Ellen G. White Writings

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SDA Bible Commentary, vol. 7 (EGW), Page 907

human sophistries.... [Colossians 2:8 quoted] (The Review and Herald, August 19, 1909).

Falsehood Mingled With Truth—As we near the end of time, falsehood will be so mingled with truth, that only those who have the guidance of the Holy Spirit will be able to distinguish truth from error. We need to make every effort to keep the way of the Lord. We must in no case turn from His guidance to put our trust in man. The Lord's angels are appointed to keep strict watch over those who put their faith in the Lord, and these angels are to be our special help in every time of need. Every day we are to come to the Lord with full assurance of faith, and to look to Him for wisdom.... Those who are guided by the Word of the Lord will discern with certainty between falsehood and truth, between sin and righteousness (Manuscript 43, 1907).

9 (1 Peter 1:18, 19; see EGW on Matthew 27:45, 46; Mark 16:6; John 1:1-3, 14; Philippians 2:5-8; Hebrews 4:15). Sufferings of Deity—“In him dwelleth all the fulness of the Godhead bodily.” Men need to understand that Deity suffered and sank under the agonies of Calvary. Yet Jesus Christ whom God gave for the ransom of the world purchased the church with His own blood. The Majesty of heaven was made to suffer at the hands of religious zealots, who claimed to be the most enlightened people upon the face of the earth (Manuscript 153, 1898).

(Hebrews 1:3.) A Perfect Specimen of Sinless Humanity—In Christ is gathered all the glory of the Father. In Him is all the fullness of the Godhead bodily. He is the brightness of the Father's glory, and the express image of His person. The glory of the attributes of God are expressed in His character. The gospel is glorious because it is made up of His righteousness. It is Christ unfolded, and Christ is the gospel embodied. Every page of the New Testament Scriptures shines with His light. Every text is a diamond, touched and irradiated by the divine rays.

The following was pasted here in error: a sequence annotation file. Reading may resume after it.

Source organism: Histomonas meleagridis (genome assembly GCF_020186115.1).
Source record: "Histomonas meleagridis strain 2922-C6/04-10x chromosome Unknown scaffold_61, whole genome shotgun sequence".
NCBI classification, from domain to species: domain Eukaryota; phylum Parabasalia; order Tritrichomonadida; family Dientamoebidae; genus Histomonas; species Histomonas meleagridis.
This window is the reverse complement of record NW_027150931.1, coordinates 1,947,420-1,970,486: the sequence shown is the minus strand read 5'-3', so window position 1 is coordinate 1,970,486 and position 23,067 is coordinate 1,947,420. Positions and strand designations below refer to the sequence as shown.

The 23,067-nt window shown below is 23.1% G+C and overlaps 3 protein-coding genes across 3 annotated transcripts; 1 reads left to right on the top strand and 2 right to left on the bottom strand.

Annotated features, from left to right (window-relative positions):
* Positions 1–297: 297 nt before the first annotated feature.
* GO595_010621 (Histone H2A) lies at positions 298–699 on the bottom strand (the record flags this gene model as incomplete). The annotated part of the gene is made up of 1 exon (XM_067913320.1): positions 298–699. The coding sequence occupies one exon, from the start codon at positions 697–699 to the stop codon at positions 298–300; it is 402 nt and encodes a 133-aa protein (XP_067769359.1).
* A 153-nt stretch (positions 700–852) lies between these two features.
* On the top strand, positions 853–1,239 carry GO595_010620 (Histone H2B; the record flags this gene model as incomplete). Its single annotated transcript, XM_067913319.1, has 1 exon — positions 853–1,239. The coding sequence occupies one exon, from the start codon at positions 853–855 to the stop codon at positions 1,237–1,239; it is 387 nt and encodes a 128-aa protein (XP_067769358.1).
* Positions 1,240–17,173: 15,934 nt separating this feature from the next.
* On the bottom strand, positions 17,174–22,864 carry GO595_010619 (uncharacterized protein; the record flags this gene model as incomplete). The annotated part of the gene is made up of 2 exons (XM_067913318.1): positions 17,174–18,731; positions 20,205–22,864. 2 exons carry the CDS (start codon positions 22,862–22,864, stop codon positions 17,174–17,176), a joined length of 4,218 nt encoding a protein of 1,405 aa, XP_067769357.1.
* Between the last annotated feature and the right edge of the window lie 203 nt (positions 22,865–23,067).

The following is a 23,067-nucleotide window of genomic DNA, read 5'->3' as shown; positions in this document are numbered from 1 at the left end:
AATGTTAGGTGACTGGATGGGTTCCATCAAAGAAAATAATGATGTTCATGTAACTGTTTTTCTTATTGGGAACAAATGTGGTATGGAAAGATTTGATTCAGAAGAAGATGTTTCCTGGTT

We are not to praise the gospel, but praise Christ. We are not to worship the gospel, but the Lord of the gospel. Christ is a perfect representation of God on the one hand, and a perfect specimen of sinless humanity on the other hand. Thus He has combined divinity and humanity (Manuscript 44, 1898).

9, 10 (John 1:16; Hebrews 4:15). Dwelling Upon Christ's Character—In Christ dwelt the fullness of the Godhead bodily. This is why, although He was tempted in all points like as we are, He stood before the world, from His first entrance into it, untainted by corruption, though surrounded by it. Are we not also to become partakers of that fullness, and is it not thus, and thus only, that we can overcome as He overcame?

We lose much by not dwelling constantly upon the character of Christ (Manuscript 16, 1890).

10 (Zechariah 3:1-5; Philippians 3:9; see EGW on Matthew 22:37-39; Hebrews 2:17; 9:24). The Robe of Christ's Perfection—Through His sacrifice, human beings may reach the high ideal set before them, and hear at last the words, “Ye are complete in him,” not having your own righteousness, but the righteousness that He wrought out for you. Your imperfection is no longer seen; for you are clothed with the robe of Christ's perfection (Manuscript 125, 1902).

14. See EGW on Matthew 27:51.

14-17. See EGW on Acts 15:1, 5; Ephesians 2:14-16.

Chapter 3

1. See EGW on Romans 6:1-4.

2. See EGW on 2 Corinthians 4:18.

3 (see EGW on Galatians 2:20). Rising Above the Fog of Doubt—The soul that loves God, rises above the fog of doubt; he gains a bright, broad, deep, living experience, and becomes meek and Christlike. His soul is committed to God, hid with Christ in God. He will be able to stand the test of neglect, of abuse and contempt, because his Saviour has suffered all this. He will not become fretful and discouraged when difficulties press him, because Jesus did not fail or become discouraged. Every true Christian will be strong, not in the strength and merit of his good works, but in the righteousness of Christ, which through faith is imputed unto him. It is a great thing to be meek and lowly in heart, to be pure and undefiled, as was the Prince of heaven when He walked among men (The Review and Herald, December 3, 1889).

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